To All the Boys I’ve Loved Before: P.S. I [Don’t Really] Love You [Anymore]
Dessi Gomez | Monday, February 17, 2020
Netflix released its film adaptation of “To All the Boys I’ve Loved Before: P.S. I Still Love You,” based off of the second book in Jenny Han’s teen romance trilogy on Wednesday, Feb. 12.
In piggybacking off of the Valentine’s Day marketing and the success of the first film, the second film fell short of expectations. As an avid reader of the series, I felt as if the second book was the best of the three, but, unfortunately, that did not translate onto the screen.
The key lies in the details. Movie adaptations from books are always tricky because good parts are bound to get cut in the interest of time. The first movie got away with these omissions, but one of the reasons that “P.S. I Still Love You,” fell flat was because it couldn’t build off of important plot points that were left out of its predecessor.
For example, the necklace that Peter Kavinsky (Noah Centineo) gives Lara Jean (Lana Condor) on the track in the spot where it all began was originally spotted by Lara Jean at a garage sale that she and Peter drove to for his mom’s furniture business in the books. None of that shows up in either of the films, and including that scene would have strengthened both movies in retrospect.
This installment in the series also felt super awkward. I understand it coming from the fact that Lara Jean and Kavinsky are dating for real, in the sense that it would feel more serious and scary, but the awkward shyness of a budding relationship usually doesn’t last long, leading to fights or pervading through the TV screen to make the viewers feel awkward themselves. Mainly, I just felt a lot of second-hand embarrassment.
I’m also disappointed with the lack of development they gave to John Ambrose McClaren. Jordan Fisher himself did a great job in bringing the character to life, and though there will always be the argument that he does not match Han’s description of McClaren in the books, those details get swallowed up in the rushed pace of the film. And, as we learn from Peter’s character development, character matters way more than looks.
Fisher’s McClaren has some real class. When I read the books, I was unashamedly #TeamJohn, and after watching the movie, I stand by my support of #TeamJohn. One thing that didn’t carry over from the books to the movie was the nicknames that he and Peter received as a result of being best friends and rivals at the same time. My favorite was their comparison to Butch Cassidy and The Sundance Kid.
While the book’s climax gathered all of the suspense to a peak at The Star Ball, the film’s climax arrived hastily and too early at Lara Jean’s fight with Peter before one of his Lacrosse games. The Star Ball then followed as part of the descending plot, ending too easily with Lara Jean getting action with both boys.
Two scenes in the film epically flopped. The first occurs right after Lara Jean breaks up with Peter in a beautifully heartbreaking aquarium scene by offering for him to take the necklace back. “Moral of the Story” by Ashe accompanied the post-breakup shock and sadness, which was fine until Lana Condor started mouthing the words to it with the camera lens only focused on her as she walked through the hallways of school. The other cringey scene occurs at the end of the film once all was well again and Lara Jean and Peter had gotten back together. A make out scene is fine at the end of a movie, but a couple making out being elevated on some sort of platform to make it look like they are taking off from the ground and flying above their neighborhood. Again, certain techniques just weren’t necessary in these pivotal scenes that were possibly the most paid-attention to.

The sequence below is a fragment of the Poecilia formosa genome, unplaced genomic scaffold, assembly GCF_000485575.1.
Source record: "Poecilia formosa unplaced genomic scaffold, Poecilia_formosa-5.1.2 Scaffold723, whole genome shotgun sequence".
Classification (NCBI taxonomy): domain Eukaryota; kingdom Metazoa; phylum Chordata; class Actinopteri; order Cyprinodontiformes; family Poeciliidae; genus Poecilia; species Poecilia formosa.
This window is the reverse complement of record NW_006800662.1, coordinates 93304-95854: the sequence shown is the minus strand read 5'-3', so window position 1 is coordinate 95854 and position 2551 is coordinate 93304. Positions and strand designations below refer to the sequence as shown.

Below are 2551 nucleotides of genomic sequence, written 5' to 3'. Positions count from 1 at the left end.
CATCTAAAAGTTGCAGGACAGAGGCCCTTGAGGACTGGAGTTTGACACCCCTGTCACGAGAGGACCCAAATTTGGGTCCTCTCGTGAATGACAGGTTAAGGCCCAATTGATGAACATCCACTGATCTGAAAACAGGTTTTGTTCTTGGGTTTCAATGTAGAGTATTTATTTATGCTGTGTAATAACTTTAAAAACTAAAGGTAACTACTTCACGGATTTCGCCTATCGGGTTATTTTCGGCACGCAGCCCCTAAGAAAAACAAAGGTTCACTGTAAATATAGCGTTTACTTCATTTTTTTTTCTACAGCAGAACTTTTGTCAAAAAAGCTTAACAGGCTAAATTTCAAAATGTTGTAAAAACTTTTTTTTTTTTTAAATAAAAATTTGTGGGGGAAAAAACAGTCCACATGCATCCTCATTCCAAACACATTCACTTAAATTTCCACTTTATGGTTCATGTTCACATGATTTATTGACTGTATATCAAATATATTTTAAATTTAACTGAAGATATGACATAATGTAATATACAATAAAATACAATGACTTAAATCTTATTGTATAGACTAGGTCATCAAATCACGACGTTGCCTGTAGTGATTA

There were a few things that the film did well — and maybe even better than the first film. I, for one, was happy to see Lara Jean’s love of baking make a stronger appearance this time, because I felt like we didn’t get to see that in the first film although it shows up all over the books — along with her hobby of scrapbooking that doesn’t appear at all. It was also fun to see author Jenny Han in another cameo appearance at Adler High on Valentine’s Day. Stormy eased a lot of the tension with her wisdom from experience, and the moment she pulls out the teal dress for Lara Jean, later telling her to keep it, seals her as my favorite character in the film.
The aesthetically pleasing color schemes and setting also anchored some of the less desirable parts of the film. The Valentine’s Day decorations at Adler High were a nice touch. The aquarium scene deserves praise for its color tones matching the mood. The silhouetted figures of Peter and Lara Jean interacting in front of a tank of drifting jellyfish is both so pretty and so sad at the same time.
The soundtrack, while comprised of mostly unfamiliar songs like in the first film, has potential to grow on listeners if they give it a chance. “About Love” by MARINA in particular would make for a good radio jam because of its poppy sound and catchy lyrics. The fact that it was made originally for this film adds respectability. The songs contain just the right balance of dreamy romance and powerful sound to serve as good background and transitions while also strengthening the mood of each scene.
Ultimately, I think the adaptation tried to squeeze too many plot points and subplots in by merely addressing them, but not developing them in depth. As a result, the film simply abbreviated the book, sort of like a visual SparkNotes. If the franchise is already going downhill mid-series, then film number three should be interesting — especially with college looming around the corner.
Film: “To All the Boys I’ve Loved Before: P.S. I Still Love You’’
Directed by: Michael Fimognari
Starring: Lana Condor, Noah Centineo, Jordan Fisher
Where to Watch: Netflix
If You Like: “Let It Snow,’’ “The Fault in Our Stars,’’ “Five Feet Apart’’